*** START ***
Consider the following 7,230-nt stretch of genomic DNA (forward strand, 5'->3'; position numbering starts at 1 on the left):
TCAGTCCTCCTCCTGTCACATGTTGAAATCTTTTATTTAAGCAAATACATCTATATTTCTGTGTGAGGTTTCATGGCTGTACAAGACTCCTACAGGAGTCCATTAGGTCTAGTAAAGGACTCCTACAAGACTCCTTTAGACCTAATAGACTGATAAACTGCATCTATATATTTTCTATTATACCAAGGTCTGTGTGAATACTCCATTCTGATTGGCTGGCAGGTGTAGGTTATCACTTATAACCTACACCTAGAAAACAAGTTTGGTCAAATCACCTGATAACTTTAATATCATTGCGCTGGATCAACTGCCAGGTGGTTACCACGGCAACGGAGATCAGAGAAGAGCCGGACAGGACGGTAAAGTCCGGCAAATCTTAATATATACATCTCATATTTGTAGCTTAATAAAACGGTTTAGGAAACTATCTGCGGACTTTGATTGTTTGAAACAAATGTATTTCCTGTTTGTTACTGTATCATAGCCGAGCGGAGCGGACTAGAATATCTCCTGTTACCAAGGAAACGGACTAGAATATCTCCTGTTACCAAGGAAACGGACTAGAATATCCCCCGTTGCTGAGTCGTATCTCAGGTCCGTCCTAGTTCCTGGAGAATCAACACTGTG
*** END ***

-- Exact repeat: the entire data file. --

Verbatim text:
Consider the following 7,230-nt stretch of genomic DNA (forward strand, 5'->3'; position numbering starts at 1 on the left):
TCAGTCCTCCTCCTGTCACATGTTGAAATCTTTTATTTAAGCAAATACATCTATATTTCTGTGTGAGGTTTCATGGCTGTACAAGACTCCTACAGGAGTCCATTAGGTCTAGTAAAGGACTCCTACAAGACTCCTTTAGACCTAATAGACTGATAAACTGCATCTATATATTTTCTATTATACCAAGGTCTGTGTGAATACTCCATTCTGATTGGCTGGCAGGTGTAGGTTATCACTTATAACCTACACCTAGAAAACAAGTTTGGTCAAATCACCTGATAACTTTAATATCATTGCGCTGGATCAACTGCCAGGTGGTTACCACGGCAACGGAGATCAGAGAAGAGCCGGACAGGACGGTAAAGTCCGGCAAATCTTAATATATACATCTCATATTTGTAGCTTAATAAAACGGTTTAGGAAACTATCTGCGGACTTTGATTGTTTGAAACAAATGTATTTCCTGTTTGTTACTGTATCATAGCCGAGCGGAGCGGACTAGAATATCTCCTGTTACCAAGGAAACGGACTAGAATATCTCCTGTTACCAAGGAAACGGACTAGAATATCCCCCGTTGCTGAGTCGTATCTCAGGTCCGTCCTAGTTCCTGGAGAATCAACACTGTG